Monthly Archives: April 2011

I feel like a tourist in my own country

Apparently, I am now the owner of a Funny Accent. It has something to do with my d’s at the end of words like “would”, “could” and “should.” I’ve also been struggling to string together a coherent sentence, swapping British words for American ones.

“So, like, have there been lots of adverts…ads…Uh….ad-ver-TISE-ments for oh sod it, I mean screw it, I forgot what I was saying.”

(My brother Derek laughs and says “AdverTISEments, Caz?! Ha! That’s funny. Just say what you would normally say, because NO ONE says it like that here.”)

I find myself baffled at the size of milk jugs and butter tubs. Even the juice container is enormous. My bafflement continues when the tv is switched on and people are shouting, shouting at me. They speak so fast and loud. What I’m saying is important! You will listen because I am speaking unavoidably loud!!

When did all of this happen? When did I become so alien? I’m sure when I was here three years ago, at least some of this seemed normal. I’m sure I didn’t have to adjust as much.

My mom is now looking at the tin of whisky fudge I brought over.

“I’m sure if you had five, you’d still be able to drive.”

“What if I had six?”

Ok. We’ve still got humour. At least we’ve got that in common.



1 Comment

Filed under Uncategorized


I am away tomorrow to Cleveland. Yeah.  Cleveland.  I don’t like Cleveland, but I like my family and I really like my step-brother.  It is his wedding to a lovely girl named Heidi that I am off to attend.  April 29th is the big royal wedding and it is also the big Hatfield wedding.  It will surely be a hoot.

My step brother walked his red-headed little way into my life when I was 9.  He had a blankie and cried a lot.  I didn’t understand his need for a blankie as he was 5.  Even then I thought he needed to man up a bit.  And man up he did.  Something quite awful happened when he grew up.  Him and my other brother, Derek, became good mates and would gang up on me.  One summer they heaped blankets on top of me, handcuffed me to a fan (??!!), ran around laughing then ran outside.  When I eventually freed myself from the blankets and fan, I found a water gun, filled it with boiling hot water and ran after them.  My summers were usually filled with them picking on me, the only sister, the oldest of them all.  I’m sure at one point I hated them.  It is only natural to feel this way.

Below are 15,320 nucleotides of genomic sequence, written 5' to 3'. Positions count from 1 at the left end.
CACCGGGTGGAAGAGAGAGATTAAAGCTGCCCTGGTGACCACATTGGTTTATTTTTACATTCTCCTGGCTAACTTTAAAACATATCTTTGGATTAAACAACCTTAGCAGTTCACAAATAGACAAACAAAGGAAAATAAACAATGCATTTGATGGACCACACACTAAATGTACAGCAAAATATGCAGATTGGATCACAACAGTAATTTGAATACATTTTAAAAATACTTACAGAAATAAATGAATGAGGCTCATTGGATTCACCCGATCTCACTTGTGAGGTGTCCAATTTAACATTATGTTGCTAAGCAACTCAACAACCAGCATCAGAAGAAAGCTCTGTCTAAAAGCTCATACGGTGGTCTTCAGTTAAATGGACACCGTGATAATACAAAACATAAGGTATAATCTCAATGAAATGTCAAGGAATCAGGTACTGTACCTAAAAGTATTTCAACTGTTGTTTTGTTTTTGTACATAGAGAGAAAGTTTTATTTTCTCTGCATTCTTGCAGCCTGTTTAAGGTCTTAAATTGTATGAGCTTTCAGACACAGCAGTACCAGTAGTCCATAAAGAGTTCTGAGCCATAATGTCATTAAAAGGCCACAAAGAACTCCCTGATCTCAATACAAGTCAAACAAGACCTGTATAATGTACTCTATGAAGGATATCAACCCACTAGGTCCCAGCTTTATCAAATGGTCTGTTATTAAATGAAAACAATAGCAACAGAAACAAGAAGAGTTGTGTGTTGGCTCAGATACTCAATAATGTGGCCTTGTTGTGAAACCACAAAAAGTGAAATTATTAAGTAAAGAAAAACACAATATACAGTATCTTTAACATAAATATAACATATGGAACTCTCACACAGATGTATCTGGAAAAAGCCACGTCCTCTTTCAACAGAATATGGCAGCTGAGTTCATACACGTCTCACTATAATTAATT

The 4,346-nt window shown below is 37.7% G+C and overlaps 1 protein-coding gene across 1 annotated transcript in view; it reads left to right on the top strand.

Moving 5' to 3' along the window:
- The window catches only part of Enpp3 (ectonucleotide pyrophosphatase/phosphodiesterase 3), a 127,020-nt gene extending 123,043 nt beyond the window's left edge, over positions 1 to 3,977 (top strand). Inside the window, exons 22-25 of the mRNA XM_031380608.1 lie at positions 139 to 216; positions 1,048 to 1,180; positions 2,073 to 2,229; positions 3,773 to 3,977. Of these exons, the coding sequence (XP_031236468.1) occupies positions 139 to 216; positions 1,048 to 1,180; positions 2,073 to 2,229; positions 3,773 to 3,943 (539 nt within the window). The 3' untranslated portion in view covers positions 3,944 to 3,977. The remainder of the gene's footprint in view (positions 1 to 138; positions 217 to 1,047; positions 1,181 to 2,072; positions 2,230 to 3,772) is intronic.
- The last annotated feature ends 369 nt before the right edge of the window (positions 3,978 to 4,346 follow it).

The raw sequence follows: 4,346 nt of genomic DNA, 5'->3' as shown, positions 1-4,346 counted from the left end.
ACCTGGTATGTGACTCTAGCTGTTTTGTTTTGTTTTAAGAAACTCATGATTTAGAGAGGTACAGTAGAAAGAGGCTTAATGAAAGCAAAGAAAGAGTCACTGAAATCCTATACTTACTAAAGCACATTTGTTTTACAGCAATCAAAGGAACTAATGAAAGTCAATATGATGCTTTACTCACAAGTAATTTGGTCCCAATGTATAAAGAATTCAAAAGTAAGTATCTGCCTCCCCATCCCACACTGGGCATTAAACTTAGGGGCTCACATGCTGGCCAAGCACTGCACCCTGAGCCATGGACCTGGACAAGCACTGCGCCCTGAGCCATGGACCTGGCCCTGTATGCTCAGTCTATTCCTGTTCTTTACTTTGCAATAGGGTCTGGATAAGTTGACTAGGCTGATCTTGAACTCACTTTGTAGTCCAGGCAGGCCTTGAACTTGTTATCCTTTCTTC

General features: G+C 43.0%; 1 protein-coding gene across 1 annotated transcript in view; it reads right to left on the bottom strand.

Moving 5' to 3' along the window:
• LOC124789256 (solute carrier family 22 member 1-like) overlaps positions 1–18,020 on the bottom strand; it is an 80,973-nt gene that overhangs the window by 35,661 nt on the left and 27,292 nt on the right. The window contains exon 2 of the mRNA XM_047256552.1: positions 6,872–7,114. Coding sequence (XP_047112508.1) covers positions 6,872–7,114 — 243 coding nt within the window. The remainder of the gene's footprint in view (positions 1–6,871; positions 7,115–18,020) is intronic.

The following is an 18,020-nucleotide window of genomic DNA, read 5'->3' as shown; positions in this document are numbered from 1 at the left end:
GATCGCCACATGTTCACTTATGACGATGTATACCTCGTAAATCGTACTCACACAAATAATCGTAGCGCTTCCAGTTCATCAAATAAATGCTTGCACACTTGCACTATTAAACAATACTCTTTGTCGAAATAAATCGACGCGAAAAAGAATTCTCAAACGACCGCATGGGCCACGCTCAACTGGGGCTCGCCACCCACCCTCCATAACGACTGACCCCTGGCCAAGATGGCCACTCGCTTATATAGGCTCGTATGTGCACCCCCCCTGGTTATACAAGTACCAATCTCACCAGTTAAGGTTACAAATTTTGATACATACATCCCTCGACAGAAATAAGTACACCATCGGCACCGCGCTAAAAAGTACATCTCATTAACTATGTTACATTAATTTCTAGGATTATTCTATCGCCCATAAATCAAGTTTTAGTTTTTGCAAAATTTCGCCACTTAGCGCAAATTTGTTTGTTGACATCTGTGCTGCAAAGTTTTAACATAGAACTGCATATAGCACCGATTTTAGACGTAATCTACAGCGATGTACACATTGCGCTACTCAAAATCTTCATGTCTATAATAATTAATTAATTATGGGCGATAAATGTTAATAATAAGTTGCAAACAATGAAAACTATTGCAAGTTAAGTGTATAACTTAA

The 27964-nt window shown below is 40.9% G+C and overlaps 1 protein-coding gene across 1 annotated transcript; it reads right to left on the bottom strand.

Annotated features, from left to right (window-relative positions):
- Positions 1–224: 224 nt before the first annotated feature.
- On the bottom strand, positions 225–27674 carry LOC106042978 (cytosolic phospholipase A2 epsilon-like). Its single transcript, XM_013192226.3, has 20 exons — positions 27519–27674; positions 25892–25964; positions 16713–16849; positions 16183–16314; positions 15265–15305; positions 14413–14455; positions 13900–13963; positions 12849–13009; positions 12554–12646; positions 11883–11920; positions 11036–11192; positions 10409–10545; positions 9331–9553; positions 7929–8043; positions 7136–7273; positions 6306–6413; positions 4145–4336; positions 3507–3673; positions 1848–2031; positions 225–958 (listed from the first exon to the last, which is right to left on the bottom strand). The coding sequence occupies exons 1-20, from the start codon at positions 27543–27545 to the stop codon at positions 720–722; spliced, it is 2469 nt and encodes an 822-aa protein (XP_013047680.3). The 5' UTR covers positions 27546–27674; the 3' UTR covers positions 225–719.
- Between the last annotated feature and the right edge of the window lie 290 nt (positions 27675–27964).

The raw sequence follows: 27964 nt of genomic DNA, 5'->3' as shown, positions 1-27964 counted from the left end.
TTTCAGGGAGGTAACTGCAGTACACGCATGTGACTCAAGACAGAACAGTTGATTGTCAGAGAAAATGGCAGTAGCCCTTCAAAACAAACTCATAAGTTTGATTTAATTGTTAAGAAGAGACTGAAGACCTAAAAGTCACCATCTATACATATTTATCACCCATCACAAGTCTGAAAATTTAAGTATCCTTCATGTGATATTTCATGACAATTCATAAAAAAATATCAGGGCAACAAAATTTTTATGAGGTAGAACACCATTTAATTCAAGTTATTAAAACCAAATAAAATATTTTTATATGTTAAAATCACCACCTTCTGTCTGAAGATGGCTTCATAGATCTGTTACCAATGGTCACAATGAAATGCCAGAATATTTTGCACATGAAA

And then we all grew up a little more and somehow became friends.  Now my step-brother, whom I affectionately refer to as ‘Junior’ as he is Gordon Hatfield Jr, is a maker of guitars.  He has a rather scary exterior, but I tell you, he is all marshmallow fluff on the inside.  His stint in the marines, his many tattoos and sometimes very interesting facial hair haven’t hardened this Hatfield.

I look forward to the wedding.  And the Guitar Room…which is…erm…a room of guitars should anyone wish to play.  If anything, it will be the most unique and interesting wedding I have ever had the pleasure to attend.

So congratulations, Heidi and Junior.  May you have many happy years together, many wiggly nephews and nieces to offer me and please do name one Gordon Hatfield III.  That would just be rad.

Leave a comment

Filed under a good story

My one chance

As I’m sitting here, laptop on lap, coffee on my bedside table and the curtain drawn to let in the light, I am trying to decide how honest I want this post to be.  This blog is supposed to be the honest and true account of the project, which also very obviously means an honest and true account of what the artist is going through as she tries to make it all happen.